What are the Humanities?
The humanities are a group of disciplines that investigate human experience and beliefs, past and present, and how that might influence the future. The humanities explore human culture and
This deep examination of humankind falls in line with The University of Scranton’s mission as a Catholic and Jesuit university and our emphasis on
"Professors in the humanities at Scranton are not teaching you history or philosophy just so that you know certain facts and dates, but they're teaching it to you so you can see how humans have lived, and how you can develop.” – Sarah Laga ’18
High Demand Skills
Employer surveys confirm, year after year, that the skills they value most in the new graduates they hire are not technical, job-specific skills, but written and oral communication, problem solving, and critical thinking—exactly the sort of “soft skills” humanities majors tend to excel in. (Source: AACU.org)
91% of employers agree that for career success, “a candidate’s demonstrated capacity to think critically, communicate clearly, and solve complex problems is more important than his or her undergraduate major,” according to a 2015 study by Hart Research Associates.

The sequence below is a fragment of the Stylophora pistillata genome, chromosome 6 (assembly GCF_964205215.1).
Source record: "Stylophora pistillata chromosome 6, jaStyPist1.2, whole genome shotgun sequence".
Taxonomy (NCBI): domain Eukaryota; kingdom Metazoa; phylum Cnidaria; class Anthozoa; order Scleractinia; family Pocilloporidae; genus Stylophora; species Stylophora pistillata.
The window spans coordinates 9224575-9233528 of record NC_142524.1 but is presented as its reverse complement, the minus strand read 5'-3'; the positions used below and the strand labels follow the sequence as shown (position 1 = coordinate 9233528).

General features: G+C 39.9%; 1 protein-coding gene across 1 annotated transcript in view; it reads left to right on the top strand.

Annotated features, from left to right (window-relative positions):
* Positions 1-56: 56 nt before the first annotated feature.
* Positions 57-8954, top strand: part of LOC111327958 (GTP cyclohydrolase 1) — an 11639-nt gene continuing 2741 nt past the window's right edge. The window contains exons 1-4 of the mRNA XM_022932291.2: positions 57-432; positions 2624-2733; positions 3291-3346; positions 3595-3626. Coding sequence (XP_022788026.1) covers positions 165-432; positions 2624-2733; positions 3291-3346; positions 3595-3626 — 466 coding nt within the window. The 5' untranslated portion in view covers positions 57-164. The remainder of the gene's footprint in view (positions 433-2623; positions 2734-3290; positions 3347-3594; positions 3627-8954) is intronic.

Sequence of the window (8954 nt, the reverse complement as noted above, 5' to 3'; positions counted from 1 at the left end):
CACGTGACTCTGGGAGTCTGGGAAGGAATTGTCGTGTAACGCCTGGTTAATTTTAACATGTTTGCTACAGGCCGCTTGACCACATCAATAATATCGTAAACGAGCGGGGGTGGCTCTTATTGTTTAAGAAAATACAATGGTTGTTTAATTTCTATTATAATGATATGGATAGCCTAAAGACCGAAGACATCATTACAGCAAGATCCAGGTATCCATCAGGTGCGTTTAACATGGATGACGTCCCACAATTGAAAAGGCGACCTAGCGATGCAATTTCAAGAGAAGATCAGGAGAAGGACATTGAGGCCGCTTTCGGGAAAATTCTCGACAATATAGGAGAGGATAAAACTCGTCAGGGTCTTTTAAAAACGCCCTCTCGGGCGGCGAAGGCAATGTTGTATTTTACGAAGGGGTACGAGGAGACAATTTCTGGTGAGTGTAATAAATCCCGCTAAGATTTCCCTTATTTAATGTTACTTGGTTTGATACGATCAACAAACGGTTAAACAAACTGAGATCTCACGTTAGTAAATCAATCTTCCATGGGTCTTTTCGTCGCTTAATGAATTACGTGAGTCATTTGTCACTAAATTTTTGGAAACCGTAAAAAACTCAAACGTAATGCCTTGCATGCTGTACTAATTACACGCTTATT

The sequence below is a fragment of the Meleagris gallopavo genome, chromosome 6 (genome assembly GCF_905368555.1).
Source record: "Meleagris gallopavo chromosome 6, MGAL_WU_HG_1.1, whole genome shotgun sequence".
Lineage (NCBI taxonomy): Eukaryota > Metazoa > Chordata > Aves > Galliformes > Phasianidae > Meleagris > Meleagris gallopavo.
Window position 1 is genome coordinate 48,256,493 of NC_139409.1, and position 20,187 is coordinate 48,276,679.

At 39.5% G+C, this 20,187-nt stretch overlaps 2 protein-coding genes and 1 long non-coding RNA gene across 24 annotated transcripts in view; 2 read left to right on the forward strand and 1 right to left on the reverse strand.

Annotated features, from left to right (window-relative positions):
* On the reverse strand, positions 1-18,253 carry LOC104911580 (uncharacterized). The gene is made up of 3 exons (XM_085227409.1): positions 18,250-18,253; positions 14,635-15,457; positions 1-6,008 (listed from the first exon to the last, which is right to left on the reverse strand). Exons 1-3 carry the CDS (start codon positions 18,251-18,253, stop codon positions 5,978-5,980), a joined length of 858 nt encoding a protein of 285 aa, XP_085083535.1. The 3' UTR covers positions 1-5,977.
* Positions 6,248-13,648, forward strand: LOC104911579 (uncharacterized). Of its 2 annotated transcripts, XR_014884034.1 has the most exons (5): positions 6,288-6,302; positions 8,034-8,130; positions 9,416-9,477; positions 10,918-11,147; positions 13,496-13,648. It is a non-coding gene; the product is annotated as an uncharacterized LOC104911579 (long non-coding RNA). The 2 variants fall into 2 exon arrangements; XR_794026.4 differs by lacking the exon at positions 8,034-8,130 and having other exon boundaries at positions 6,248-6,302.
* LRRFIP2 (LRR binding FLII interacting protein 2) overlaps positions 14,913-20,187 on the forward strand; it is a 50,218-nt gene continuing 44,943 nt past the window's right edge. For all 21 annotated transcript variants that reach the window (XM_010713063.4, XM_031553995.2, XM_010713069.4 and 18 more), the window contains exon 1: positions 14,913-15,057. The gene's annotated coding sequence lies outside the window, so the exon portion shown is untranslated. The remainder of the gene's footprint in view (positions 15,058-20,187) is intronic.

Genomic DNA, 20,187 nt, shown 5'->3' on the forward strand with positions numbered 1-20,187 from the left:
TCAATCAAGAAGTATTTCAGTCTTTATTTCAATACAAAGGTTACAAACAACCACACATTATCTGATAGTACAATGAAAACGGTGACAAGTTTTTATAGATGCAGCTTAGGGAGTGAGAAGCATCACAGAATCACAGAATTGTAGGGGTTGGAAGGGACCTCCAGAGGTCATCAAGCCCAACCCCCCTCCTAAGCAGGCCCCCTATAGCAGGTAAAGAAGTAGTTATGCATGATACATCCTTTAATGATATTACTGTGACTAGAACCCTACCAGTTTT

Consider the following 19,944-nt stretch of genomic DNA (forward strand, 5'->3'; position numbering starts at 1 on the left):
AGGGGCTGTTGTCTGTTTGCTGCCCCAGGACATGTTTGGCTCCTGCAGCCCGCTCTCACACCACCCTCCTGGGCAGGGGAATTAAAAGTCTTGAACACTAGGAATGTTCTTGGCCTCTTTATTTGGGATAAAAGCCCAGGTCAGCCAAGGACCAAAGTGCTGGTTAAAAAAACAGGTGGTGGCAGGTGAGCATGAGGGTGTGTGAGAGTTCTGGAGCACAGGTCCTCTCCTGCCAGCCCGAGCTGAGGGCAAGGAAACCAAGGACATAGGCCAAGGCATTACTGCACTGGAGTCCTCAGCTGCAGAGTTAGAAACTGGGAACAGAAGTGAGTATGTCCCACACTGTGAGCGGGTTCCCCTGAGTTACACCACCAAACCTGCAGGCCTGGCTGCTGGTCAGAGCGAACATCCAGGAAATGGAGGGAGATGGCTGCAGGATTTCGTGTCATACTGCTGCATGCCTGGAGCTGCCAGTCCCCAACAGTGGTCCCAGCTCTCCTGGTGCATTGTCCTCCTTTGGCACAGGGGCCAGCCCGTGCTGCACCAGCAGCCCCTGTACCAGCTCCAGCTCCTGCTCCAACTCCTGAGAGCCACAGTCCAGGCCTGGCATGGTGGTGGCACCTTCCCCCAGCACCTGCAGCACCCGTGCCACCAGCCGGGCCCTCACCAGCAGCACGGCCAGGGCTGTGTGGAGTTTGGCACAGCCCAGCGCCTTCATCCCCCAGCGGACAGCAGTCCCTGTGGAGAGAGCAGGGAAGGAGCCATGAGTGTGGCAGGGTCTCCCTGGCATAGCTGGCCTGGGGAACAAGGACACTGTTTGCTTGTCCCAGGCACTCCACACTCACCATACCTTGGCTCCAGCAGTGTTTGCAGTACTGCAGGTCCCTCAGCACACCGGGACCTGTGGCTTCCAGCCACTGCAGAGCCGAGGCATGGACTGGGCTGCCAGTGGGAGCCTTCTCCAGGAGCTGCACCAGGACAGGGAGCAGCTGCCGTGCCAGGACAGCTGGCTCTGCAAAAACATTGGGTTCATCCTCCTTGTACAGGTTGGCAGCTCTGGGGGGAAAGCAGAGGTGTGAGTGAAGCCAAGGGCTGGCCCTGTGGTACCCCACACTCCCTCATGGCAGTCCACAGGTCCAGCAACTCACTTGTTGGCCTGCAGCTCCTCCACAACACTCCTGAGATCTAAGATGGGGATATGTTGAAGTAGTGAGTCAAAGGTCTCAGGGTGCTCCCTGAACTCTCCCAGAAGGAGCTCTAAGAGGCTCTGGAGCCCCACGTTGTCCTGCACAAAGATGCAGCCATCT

The Humanities at Scranton
We offer a variety of humanities programs, as well as a general education curriculum, that aim to generate opportunities for students to obtain and demonstrate broad knowledge of human cultures, social formations, and the physical and natural world.
The Humanities Initiative is a group of dedicated faculty who have been working to promote the humanities on campus and off. For more information on their work, please visit their webpage.
As a humanities major, you’ll gain the ability to reason critically, communicate effectively, and make connections across broad fields of knowledge.
Moreover, philosophy and theology enjoy a special place in the Jesuit and Catholic educational traditions; in tandem with other disciplines, they encourage students to reflect on fundamental questions of ethics and faith in their personal and professional development. As such, the transformation for which The University of Scranton strives builds on shared, formative educational opportunities.
“At The University of Scranton, we question who we are, to form who we will become.” – Hank Willenbrink, Theatre Program Director